Sonntag, 6. April 2014

Afghan Elections (2): an enthusiastic vote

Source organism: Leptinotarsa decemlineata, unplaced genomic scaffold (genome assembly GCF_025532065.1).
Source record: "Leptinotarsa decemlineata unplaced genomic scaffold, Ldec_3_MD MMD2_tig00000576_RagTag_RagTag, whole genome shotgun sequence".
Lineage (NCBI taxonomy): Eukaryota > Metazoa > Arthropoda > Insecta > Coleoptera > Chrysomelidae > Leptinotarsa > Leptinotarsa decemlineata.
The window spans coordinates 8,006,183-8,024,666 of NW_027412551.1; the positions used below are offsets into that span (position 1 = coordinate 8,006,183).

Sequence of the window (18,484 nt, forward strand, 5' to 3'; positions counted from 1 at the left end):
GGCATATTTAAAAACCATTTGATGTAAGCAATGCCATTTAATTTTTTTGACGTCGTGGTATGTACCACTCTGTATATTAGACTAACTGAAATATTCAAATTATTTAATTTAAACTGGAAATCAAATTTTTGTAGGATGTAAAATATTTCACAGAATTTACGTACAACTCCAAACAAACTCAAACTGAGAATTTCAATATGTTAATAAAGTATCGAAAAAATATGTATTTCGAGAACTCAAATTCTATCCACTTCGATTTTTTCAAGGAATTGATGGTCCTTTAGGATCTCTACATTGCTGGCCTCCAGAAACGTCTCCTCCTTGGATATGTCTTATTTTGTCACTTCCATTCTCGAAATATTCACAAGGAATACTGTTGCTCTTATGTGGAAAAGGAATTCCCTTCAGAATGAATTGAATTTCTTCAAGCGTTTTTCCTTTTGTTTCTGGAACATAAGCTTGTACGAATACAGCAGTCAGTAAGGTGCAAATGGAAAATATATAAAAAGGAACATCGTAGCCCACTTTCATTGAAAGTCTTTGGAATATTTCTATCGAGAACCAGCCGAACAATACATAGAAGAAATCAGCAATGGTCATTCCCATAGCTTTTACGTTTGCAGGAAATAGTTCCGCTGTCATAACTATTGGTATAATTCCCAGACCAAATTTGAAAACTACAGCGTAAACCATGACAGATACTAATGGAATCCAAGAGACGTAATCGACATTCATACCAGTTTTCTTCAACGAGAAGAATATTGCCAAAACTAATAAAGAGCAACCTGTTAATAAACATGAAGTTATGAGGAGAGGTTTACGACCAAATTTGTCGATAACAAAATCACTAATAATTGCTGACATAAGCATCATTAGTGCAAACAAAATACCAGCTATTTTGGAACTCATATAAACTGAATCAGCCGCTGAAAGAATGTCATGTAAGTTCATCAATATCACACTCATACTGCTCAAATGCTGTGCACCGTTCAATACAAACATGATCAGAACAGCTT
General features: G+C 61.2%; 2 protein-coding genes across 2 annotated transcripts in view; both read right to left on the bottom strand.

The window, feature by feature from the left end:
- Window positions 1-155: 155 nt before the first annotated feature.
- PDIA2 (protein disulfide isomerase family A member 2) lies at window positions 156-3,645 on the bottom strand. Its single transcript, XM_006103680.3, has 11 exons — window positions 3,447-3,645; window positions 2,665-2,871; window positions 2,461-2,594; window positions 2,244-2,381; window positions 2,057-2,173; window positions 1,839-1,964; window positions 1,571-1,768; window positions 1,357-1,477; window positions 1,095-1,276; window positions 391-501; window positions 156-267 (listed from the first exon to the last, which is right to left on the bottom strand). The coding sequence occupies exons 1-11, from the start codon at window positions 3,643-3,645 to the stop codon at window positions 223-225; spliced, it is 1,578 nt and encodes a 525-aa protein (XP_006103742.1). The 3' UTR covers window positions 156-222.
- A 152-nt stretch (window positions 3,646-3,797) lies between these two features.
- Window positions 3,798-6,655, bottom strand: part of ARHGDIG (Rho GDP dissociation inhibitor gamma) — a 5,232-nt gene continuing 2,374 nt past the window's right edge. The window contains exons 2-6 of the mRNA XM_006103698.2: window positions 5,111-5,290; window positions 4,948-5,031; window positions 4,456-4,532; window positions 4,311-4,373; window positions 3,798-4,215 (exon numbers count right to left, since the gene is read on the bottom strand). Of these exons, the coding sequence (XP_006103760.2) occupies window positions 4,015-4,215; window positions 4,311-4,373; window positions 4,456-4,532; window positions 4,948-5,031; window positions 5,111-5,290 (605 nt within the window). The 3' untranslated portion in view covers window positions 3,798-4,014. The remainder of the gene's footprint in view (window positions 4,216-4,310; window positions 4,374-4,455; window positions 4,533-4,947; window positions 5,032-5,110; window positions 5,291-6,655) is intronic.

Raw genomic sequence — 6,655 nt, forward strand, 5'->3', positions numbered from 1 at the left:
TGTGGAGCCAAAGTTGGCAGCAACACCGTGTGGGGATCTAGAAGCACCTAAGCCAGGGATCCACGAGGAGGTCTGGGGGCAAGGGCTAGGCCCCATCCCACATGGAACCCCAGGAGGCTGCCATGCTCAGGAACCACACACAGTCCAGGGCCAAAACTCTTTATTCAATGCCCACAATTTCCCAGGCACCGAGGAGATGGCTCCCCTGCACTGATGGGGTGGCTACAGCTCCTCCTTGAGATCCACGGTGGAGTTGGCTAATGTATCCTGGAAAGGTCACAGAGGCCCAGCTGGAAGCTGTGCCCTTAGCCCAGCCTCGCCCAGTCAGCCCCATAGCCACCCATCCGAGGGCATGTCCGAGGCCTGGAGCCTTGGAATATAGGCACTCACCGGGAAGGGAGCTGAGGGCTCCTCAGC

„Afghanistan presidential election hit by unexpected problem – too many voters“, the British Guardian writes today, somehow suprised of the way a majority of Afghans defied security and other threats. Some of my coverage on the Afghan election is here and here Under the influence of the killing of German AP-photographer Anja Niedringhaus the day before, few foreign media were present at the voting centers throughout the day. The same goes for international observers: most organisations (NDI, ANFREL, OSCE) withdrew most of their staff or remained confined to their hotel rooms in Kabul or Dubai. I did meet two out of some fifteen EU observers though at a polling center, who were wearing bullet-proof body armour, very much to the contrary of the many thousand of Afghan observers. In fact international observers largely depend on the local networks of Afghan observers, this time even more than in previous elections. Afghan public opion, that is media and social media, have found this election to reach a new level of public awareness, with unprecedented claims of accountability towards the candidates and the political class. The expectation for an 'end to the culture of corruption and impunity' is huge. Some media have dared to publish preliminary results already (see here) being able to gather semi-approved results from singular specific voting centers around the country. If these figures are accurate, the former Karzai minister of finance Ashraf Ganzi will face the former Karzai foreign minister Abdullah Abdullah in round two. Yesteday all through the day and also today, the enthusiasm and satisfaction of many an Afghan is real about an election many feared could creat more security and other disorders. Having said this, it reamins to be seen if the positive echoes mainly from urban centers are confirmed also from the provinces. The remote areas with little media, observers and security presence have been, especially in the last 2009 election, the site of most ballot stuffing and fraud. The vote in itself is interpreted by most as a severe defeat of the Taliban, unable with a few exceptions it seems, to seriously disrupt voting.

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